IGA operator fined for 'egregious' exploitation of workers

'There has been no apology to the employees affected by the respondents' conduct'

IGA operator fined for 'egregious' exploitation of workers

An IGA operator has been found to have deliberately underpaid six workers at two IGA supermarkets in Melbourne.

The underpayments occurred despite the Fair Work Ombudsman (FWO) having already informed the operator of his obligations to pay minimum lawful pay rates after investigating prior underpayment allegations from employees.

Said Haddad is the operator and majority owner of the Fairfield IGA supermarket, and was formerly the majority owner and operator of the Altona IGA supermarket.

Haddad has been penalised $53,377 in the Federal Circuit Court and the two companies he is a shareholder and director of (Deja Vu Elite Security Pty Ltd and Hadya Nominees Pty Ltd) have been penalised $157,950 and $108,936, respectively.

The penalties were imposed after Haddad admitted to underpaying six employees at the Fairfield and Altona IGA supermarkets a total of $11,373 between November 2013 and November 2015. Three of the employees were aged between 19 and 23 at the time of the conduct.

Moreover, Haddad was also a member of the Master Grocers Association which had provided him with information about employee entitlements.

The agency investigated again after receiving further requests from employees at the two IGA supermarkets.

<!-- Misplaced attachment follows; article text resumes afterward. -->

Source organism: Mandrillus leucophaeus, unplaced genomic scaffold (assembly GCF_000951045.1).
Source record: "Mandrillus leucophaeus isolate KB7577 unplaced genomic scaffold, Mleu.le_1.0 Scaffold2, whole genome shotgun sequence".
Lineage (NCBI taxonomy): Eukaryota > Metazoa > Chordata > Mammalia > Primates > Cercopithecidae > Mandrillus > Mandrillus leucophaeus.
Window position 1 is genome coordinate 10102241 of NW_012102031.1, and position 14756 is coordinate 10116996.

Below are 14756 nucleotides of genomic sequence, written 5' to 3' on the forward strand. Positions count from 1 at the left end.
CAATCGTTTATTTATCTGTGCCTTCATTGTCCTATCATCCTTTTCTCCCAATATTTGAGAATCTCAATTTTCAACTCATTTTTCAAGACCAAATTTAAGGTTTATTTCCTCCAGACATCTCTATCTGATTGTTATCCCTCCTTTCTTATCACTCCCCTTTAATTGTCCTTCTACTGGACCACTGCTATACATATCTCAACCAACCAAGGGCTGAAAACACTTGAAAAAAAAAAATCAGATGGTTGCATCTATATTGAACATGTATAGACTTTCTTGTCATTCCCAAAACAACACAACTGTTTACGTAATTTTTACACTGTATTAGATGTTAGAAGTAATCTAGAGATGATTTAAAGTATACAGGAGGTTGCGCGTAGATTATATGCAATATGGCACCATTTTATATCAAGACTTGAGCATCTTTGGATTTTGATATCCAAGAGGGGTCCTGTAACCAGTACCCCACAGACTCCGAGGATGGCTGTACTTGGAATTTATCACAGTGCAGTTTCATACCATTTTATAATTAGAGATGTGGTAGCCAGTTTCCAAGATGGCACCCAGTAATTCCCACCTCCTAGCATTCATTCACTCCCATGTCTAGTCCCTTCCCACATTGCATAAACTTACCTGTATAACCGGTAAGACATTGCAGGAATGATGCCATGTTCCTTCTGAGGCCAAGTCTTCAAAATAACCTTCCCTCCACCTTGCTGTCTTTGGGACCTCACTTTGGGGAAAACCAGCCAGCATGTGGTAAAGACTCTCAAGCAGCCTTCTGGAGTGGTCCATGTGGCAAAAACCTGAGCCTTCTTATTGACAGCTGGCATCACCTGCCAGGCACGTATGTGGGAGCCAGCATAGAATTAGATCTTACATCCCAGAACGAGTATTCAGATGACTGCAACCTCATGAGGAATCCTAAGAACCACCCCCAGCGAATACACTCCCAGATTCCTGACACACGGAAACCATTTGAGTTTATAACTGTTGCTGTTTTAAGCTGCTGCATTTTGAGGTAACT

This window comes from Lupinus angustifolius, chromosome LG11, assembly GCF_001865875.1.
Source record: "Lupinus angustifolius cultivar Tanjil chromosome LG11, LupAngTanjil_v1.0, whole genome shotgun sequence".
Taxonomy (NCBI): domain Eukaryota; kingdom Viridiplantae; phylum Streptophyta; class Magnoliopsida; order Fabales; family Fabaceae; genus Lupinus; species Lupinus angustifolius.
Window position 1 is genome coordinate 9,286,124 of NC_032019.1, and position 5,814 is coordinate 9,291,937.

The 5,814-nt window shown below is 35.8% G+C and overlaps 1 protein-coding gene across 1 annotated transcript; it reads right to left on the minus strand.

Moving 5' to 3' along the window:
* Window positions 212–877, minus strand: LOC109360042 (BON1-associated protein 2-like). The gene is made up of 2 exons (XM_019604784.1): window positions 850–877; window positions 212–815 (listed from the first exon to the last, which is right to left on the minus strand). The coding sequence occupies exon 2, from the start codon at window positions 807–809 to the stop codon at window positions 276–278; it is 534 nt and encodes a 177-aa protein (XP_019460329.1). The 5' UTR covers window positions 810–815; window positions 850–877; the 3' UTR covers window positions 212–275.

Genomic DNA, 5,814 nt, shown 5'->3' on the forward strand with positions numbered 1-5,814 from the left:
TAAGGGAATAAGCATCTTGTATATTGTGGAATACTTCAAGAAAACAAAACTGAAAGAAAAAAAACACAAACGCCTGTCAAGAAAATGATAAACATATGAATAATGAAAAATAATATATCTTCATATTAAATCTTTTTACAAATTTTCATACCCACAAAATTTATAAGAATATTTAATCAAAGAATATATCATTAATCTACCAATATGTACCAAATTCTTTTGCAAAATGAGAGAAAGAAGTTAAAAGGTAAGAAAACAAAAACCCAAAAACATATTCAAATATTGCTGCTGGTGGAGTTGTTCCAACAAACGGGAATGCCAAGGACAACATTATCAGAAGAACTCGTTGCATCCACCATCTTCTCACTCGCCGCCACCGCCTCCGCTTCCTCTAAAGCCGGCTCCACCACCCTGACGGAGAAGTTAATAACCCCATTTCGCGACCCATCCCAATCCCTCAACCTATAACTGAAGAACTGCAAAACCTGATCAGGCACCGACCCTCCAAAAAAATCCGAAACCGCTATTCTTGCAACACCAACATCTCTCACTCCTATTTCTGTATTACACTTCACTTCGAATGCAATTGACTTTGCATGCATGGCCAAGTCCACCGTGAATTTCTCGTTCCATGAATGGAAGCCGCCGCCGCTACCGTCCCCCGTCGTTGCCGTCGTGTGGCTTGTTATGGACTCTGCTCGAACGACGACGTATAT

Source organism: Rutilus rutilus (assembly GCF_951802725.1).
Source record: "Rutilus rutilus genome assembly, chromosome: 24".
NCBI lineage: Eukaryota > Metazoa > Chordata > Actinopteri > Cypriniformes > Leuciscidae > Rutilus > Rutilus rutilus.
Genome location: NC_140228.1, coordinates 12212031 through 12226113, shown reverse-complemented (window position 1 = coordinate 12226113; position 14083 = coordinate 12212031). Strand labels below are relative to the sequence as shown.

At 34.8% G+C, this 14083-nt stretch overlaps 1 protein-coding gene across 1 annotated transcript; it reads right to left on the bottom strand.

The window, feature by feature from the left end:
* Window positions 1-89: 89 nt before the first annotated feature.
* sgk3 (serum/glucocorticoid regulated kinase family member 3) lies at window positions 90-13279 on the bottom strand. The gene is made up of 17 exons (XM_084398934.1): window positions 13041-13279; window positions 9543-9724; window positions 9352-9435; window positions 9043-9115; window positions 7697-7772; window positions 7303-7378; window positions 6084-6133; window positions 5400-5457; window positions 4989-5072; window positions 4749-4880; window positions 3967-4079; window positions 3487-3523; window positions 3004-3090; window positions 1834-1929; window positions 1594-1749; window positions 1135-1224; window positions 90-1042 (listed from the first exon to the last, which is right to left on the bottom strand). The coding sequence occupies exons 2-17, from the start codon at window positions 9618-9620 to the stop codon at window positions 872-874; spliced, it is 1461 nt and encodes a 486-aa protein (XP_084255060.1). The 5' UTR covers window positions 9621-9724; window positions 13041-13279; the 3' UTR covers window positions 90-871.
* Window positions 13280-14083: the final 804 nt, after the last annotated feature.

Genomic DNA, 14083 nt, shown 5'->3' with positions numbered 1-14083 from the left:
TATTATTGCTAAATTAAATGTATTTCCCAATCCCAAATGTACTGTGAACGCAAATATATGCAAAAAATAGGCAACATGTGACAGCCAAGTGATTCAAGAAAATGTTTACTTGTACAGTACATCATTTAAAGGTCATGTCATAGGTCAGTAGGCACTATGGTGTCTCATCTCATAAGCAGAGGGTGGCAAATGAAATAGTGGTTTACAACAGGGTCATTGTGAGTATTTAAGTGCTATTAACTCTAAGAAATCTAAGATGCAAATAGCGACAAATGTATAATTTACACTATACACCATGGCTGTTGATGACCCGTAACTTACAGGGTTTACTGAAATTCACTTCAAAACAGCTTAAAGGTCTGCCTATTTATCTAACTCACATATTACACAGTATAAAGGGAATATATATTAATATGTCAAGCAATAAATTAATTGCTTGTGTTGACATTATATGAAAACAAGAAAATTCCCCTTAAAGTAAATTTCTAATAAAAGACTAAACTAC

The employees were paid flat rates ranging from $15 to $20 an hour, resulting in underpayments of the minimum hourly rates, casual loadings, overtime rates and penalty rates for evening, weekend and public holiday work they were entitled to under the General Retail Industry Award.

One employee was not paid at all for one day of work. All workers have been back-paid.

Ombudsman Sandra Parker said it was unacceptable that breaches occurred despite inspectors putting the operator on notice about his workplace obligations.

“All employers have a clear obligation under Australia’s workplace laws to pay correct wages and entitlements, and rectify any underpayment of their employees,” said Parker.

“If companies do not improve compliance with workplace laws, we will take court action to enforce the law.”

Parker added that the underpayment of young workers is particularly serious as they can be unaware of their workplace rights or reluctant to complain.

“The Court’s significant financial penalties serve as a warning for all businesses who fail to act on our advice about workplace laws.”

Haddad and Deja Vu Elite Security Pty Ltd also breached workplace laws during the investigation by manufacturing pay records for employees at the Fairfield IGA that indicated they had been paid the correct award rates.

Further breaches across the two stores included:

  • failure to comply with a Notice to Produce
  • failure to pay annual leave entitlements, uniform allowance and an entitlement payable when shifts were less than 12 hours apart
  • failure to adhere to laws relating to pay slips, frequency of pay and agreeing in writing to a regular pattern of work with part-time employees.

Judge Heather Riley found that the underpayments were deliberate and that there was “considerable need in this case” for both general and specific deterrence.

“It seems to me that the conduct of the respondents in this case was egregious. It was deliberate. There has been no apology to the employees affected by the respondents' conduct,” Judge Riley said.

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